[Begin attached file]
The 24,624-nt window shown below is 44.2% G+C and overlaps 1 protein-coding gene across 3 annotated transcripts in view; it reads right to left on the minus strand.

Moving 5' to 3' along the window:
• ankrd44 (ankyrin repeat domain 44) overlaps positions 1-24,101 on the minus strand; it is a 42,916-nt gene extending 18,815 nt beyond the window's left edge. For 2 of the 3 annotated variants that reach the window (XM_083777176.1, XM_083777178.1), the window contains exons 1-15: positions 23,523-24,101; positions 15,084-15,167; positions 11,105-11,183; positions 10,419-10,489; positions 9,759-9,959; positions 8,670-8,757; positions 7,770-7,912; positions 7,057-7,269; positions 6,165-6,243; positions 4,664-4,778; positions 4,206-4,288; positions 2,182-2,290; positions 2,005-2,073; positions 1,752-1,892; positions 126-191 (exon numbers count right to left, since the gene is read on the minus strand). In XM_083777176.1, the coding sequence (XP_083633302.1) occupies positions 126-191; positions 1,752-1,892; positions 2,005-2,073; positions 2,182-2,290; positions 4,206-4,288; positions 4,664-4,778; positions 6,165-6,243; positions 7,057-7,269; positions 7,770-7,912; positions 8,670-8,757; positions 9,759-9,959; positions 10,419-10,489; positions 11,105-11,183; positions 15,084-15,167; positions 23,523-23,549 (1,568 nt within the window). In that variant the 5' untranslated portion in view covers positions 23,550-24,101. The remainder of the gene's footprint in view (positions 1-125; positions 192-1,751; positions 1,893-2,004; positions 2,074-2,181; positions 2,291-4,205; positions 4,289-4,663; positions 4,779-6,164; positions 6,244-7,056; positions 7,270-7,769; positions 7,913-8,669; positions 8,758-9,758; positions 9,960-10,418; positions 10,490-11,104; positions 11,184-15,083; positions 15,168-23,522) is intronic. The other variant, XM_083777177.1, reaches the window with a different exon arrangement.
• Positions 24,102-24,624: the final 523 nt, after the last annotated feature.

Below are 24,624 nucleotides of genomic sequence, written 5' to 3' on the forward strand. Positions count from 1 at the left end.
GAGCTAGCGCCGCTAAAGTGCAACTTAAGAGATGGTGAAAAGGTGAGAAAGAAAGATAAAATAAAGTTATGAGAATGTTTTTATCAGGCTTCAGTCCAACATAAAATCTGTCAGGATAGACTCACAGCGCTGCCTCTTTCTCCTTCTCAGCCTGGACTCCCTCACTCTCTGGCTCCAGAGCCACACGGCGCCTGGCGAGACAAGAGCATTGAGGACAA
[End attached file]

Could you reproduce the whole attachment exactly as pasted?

The 24,624-nt window shown below is 44.2% G+C and overlaps 1 protein-coding gene across 3 annotated transcripts in view; it reads right to left on the minus strand.

Moving 5' to 3' along the window:
• ankrd44 (ankyrin repeat domain 44) overlaps positions 1-24,101 on the minus strand; it is a 42,916-nt gene extending 18,815 nt beyond the window's left edge. For 2 of the 3 annotated variants that reach the window (XM_083777176.1, XM_083777178.1), the window contains exons 1-15: positions 23,523-24,101; positions 15,084-15,167; positions 11,105-11,183; positions 10,419-10,489; positions 9,759-9,959; positions 8,670-8,757; positions 7,770-7,912; positions 7,057-7,269; positions 6,165-6,243; positions 4,664-4,778; positions 4,206-4,288; positions 2,182-2,290; positions 2,005-2,073; positions 1,752-1,892; positions 126-191 (exon numbers count right to left, since the gene is read on the minus strand). In XM_083777176.1, the coding sequence (XP_083633302.1) occupies positions 126-191; positions 1,752-1,892; positions 2,005-2,073; positions 2,182-2,290; positions 4,206-4,288; positions 4,664-4,778; positions 6,165-6,243; positions 7,057-7,269; positions 7,770-7,912; positions 8,670-8,757; positions 9,759-9,959; positions 10,419-10,489; positions 11,105-11,183; positions 15,084-15,167; positions 23,523-23,549 (1,568 nt within the window). In that variant the 5' untranslated portion in view covers positions 23,550-24,101. The remainder of the gene's footprint in view (positions 1-125; positions 192-1,751; positions 1,893-2,004; positions 2,074-2,181; positions 2,291-4,205; positions 4,289-4,663; positions 4,779-6,164; positions 6,244-7,056; positions 7,270-7,769; positions 7,913-8,669; positions 8,758-9,758; positions 9,960-10,418; positions 10,490-11,104; positions 11,184-15,083; positions 15,168-23,522) is intronic. The other variant, XM_083777177.1, reaches the window with a different exon arrangement.
• Positions 24,102-24,624: the final 523 nt, after the last annotated feature.

Below are 24,624 nucleotides of genomic sequence, written 5' to 3' on the forward strand. Positions count from 1 at the left end.
GAGCTAGCGCCGCTAAAGTGCAACTTAAGAGATGGTGAAAAGGTGAGAAAGAAAGATAAAATAAAGTTATGAGAATGTTTTTATCAGGCTTCAGTCCAACATAAAATCTGTCAGGATAGACTCACAGCGCTGCCTCTTTCTCCTTCTCAGCCTGGACTCCCTCACTCTCTGGCTCCAGAGCCACACGGCGCCTGGCGAGACAAGAGCATTGAGGACAA